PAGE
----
New Jersey Pay Equity Measure Says No Reprisals Against Employees Requesting Information About Co-Workers

On August 28, 2013, New Jersey Governor Chris Christie signed A-2648 to add a new non-retaliation pay equity measure to the Law Against Discrimination (“LAD”) (hereinafter, the “amendment” or “law”). The amendment prohibits an employer from retaliating against any employee who requests information concerning the job title, occupational category, rate of compensation (including benefits), gender, … Continue Reading

Illinois Expands Employee Classification Act

On July 23, 2013, Illinois Governor Pat Quinn (Dem.) signed into law two amendments to the Employee Classification Act, a law that regulates the classification of workers in the construction industry.  The Act imposes a three-pronged test to determine independent contractor status for individuals, along with a 12-part test for individuals operating as sole proprietors … Continue Reading

NJ Trucker Law

On Thursday, May 30, 2013, the New Jersey Senate gave final legislative approval to a controversial bill to establish a presumption that port and parcel delivery truck drivers are employees of the companies for which they make deliveries.  If the bill is signed into law, such drivers will no longer be considered independent contractors – … Continue Reading

Connecticut IC Trucker

On June 24, 2013, Connecticut Governor Dan Malloy signed into law the “Act Concerning Certain Motor Vehicles and Eligibility for Unemployment Benefits” after lawmakers unanimously approved the measure.  The law, which takes effect on October 1, will make it easier for independent truck operators in the state to be deemed independent contractors for purposes of … Continue Reading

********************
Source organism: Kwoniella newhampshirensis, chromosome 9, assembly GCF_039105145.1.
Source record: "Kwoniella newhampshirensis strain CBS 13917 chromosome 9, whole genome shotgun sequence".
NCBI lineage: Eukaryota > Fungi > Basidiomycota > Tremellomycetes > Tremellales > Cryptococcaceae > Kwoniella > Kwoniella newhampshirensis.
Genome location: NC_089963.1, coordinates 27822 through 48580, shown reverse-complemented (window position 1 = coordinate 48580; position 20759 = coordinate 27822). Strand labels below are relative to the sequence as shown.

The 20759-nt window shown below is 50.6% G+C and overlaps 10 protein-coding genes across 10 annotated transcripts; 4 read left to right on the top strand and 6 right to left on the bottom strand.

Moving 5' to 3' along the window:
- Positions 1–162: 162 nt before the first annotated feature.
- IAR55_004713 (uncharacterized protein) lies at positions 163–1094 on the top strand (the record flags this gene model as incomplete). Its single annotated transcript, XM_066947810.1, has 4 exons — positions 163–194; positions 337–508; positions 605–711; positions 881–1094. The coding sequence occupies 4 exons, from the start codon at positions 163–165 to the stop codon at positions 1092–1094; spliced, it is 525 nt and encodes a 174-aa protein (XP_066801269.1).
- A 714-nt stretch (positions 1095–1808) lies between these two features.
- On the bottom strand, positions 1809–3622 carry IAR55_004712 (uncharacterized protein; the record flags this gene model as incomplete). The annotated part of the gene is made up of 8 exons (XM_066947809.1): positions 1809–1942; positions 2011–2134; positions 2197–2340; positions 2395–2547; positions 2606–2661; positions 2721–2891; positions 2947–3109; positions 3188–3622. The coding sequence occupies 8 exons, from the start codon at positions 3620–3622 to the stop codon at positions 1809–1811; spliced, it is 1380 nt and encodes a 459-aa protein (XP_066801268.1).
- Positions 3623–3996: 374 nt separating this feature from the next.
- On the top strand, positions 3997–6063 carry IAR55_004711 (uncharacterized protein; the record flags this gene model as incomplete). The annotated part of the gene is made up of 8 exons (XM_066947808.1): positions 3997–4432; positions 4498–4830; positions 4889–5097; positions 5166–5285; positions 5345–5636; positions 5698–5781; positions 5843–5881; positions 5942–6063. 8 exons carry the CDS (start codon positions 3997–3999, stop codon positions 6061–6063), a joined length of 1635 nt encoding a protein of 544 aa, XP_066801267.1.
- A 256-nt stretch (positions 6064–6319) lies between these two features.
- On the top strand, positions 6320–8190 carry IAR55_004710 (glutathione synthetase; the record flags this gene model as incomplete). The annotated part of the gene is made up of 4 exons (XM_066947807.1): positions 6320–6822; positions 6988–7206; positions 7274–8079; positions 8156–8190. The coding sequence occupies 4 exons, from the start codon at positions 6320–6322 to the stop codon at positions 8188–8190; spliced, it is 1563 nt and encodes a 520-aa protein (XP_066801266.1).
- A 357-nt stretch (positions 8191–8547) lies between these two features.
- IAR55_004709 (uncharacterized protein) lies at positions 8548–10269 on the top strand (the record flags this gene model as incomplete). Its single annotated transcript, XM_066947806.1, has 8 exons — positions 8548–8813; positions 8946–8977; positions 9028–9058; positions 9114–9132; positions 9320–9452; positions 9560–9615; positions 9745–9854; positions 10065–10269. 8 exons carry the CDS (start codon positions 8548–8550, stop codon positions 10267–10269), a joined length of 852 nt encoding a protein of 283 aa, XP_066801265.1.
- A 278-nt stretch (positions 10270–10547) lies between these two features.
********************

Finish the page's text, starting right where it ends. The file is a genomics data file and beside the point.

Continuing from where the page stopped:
Rhode Island Laws Extend Paid Benefits to Caregivers

On July 11, 2013, the Governor of Rhode Island signed a new bill into law which will expand the state’s temporary disability insurance program to provide wage replacement benefits to workers who take time off to care for a seriously ill family member. This alert examines the provisions of the new law, which takes effect … Continue Reading

Special Alert for Employers and Other Benefit Plan Sponsors: How Will the Supreme Court’s DOMA Decision Impact Your Employee Benefit Plans?

The U.S. Supreme Court decision in United States v. Windsor, holding that Section 3 of the federal Defense of Marriage Act (DOMA) is unconstitutional, will affect virtually all employers across the country. While the Court’s decision means that the federal government will generally recognize same-sex spouses as married for purposes of federal laws, protections and … Continue Reading